Get the source (tar.gz) for gnuplot from here, extract and with the terminal go to the folder where Gnuplot is extracted and type:

./configure --with-readline=bsd --x-include=/usr/include/X11 --x-libraries=/usr/X11/lib
sudo make install

Download links and more detailed instructions on how to install the dependencies for jpg, png and gif output, click here!

How to take screenshots in OS X

  • Command-Shift-3: Take a screenshot of the screen, and save it as a file on the desktop
  • Command-Shift-4, then select an area: Take a screenshot of an area and save it as a file on the desktop
  • Command-Shift-4, then space, then click a window: Take a screenshot of a window and save it as a file on the desktop
  • Command-Control-Shift-3: Take a screenshot of the screen, and save it to the clipboard
  • Command-Control-Shift-4, then select an area: Take a screenshot of an area and save it to the clipboard
  • Command-Control-Shift-4, then space, then click a window: Take a screenshot of a window and save it to the clipboard


How to install gfortran and PLATON on OS X (Snow Leopard)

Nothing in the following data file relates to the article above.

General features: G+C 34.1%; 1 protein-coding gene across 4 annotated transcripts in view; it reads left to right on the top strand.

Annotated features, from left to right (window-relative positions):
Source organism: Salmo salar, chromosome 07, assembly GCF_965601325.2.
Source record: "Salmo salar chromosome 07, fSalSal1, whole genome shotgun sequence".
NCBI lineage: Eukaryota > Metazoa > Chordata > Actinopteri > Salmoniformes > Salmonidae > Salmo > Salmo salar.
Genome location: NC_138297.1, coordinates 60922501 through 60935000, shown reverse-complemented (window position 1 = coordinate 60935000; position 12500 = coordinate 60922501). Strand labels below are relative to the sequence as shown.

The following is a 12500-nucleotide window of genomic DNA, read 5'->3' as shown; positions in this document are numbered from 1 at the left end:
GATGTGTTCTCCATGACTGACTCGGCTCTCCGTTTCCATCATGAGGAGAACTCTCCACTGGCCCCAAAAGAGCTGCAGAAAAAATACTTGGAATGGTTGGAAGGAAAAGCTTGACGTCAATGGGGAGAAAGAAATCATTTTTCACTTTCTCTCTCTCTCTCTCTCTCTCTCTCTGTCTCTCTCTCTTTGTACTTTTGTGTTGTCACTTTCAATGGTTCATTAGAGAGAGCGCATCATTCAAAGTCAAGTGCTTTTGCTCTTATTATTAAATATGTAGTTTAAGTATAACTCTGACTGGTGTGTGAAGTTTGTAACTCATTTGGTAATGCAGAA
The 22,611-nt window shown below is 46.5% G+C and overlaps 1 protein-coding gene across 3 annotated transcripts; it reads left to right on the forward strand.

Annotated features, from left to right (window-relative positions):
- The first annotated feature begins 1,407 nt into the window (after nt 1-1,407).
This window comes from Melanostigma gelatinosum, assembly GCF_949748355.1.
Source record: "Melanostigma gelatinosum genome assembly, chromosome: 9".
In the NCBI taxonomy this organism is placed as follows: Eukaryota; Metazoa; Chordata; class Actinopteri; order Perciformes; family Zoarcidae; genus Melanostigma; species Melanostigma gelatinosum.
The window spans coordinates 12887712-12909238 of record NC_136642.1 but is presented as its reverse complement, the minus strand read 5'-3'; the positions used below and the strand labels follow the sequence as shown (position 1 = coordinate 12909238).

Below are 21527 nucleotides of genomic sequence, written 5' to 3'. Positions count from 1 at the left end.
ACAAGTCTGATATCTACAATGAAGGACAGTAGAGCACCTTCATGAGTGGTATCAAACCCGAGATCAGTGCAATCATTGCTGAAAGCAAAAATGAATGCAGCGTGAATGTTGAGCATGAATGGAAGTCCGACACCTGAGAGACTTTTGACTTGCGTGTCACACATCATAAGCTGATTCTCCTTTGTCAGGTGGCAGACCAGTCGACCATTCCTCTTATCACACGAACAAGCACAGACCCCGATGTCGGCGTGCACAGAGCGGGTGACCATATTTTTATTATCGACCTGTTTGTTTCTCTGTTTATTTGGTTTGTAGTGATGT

This is a short guide on how to install a fortran compiler and PLATON on OS X Snow Leopard (probably works as well for Lion).


Download gfortran from sourceforge download gfortran-snwleo-intel-bin.tar.gz, unzip:
gunzip gfortran-snleo-intel-bin.tar.gz

and install using

sudo tar -xvf gfortran-snleo-intel-bin.tar -C /

Further detail on how to install on other platforms/OS X versions, see here.


This requires Xcode to properly install and compile PLATON.

From here, get platon.f and xdrvr.c and compile (sometimes with errors) using:

gfortran -o platon platon.f xdrvr.c -L/usr/X11R6/lib -lX11

gfortran -c platon.f gfortran -o platon platon.o xdrvr.c -L/usr/X11R6/lib -lX11

For the validation module, check.def has to be downloaded and an environment variable has to be set in .bash_profile:

export CHECKDEF=/usr/local/lib/check.def

or wherever you chose to put it.

Friday, 2 September 2011

How to open PowerPoint files in Mac OS X

There is actually a neat little function in OS X to view PowerPoint files in OS X (Snow Leopard), so you don't need a full software suite like iWork for Keynote or Microsoft Office for Excel. Keynote was quite slow for me, because it has to convert the Power Point file.
It can be accessed by right clicking on a file and using quick look. Additionally, the file can be selected and opened in quick look by hitting space or clicking the little eye in the window. It supports both .ppt and .pptx files and loads lightning fast! See also this blog post on how to invoke quick look from the command line.